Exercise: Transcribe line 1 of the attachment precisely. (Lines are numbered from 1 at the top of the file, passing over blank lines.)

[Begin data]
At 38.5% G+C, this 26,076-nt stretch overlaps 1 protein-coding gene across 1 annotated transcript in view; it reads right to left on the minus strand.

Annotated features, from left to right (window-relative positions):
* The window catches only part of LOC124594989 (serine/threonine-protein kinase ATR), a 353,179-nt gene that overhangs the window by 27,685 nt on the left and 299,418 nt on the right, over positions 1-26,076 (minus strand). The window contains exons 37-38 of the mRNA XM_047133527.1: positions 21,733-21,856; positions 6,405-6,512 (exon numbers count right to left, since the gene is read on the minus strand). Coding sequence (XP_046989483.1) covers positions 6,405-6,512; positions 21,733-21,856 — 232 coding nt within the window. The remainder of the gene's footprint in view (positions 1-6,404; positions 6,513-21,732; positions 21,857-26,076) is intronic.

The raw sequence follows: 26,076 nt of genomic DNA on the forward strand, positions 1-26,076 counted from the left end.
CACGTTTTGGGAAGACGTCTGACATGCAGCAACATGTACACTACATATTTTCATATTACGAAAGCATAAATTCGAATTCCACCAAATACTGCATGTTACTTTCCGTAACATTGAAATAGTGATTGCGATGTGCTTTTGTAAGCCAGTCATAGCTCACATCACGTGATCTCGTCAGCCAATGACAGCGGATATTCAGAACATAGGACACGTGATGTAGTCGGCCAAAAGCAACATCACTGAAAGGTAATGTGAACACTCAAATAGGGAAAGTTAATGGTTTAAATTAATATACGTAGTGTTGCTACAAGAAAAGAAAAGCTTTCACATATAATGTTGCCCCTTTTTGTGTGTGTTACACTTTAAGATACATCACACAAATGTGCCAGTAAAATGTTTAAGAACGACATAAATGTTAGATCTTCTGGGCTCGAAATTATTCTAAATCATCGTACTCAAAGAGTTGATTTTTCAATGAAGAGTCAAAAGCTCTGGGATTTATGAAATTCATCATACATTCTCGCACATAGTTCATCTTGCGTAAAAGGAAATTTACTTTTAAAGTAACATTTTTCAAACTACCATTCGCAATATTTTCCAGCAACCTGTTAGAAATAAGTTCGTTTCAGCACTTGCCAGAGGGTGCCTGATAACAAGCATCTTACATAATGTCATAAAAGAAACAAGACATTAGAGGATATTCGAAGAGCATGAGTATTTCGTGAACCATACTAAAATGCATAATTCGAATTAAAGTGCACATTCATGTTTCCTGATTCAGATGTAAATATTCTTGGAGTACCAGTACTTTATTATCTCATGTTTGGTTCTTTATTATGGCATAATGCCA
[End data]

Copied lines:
At 38.5% G+C, this 26,076-nt stretch overlaps 1 protein-coding gene across 1 annotated transcript in view; it reads right to left on the minus strand.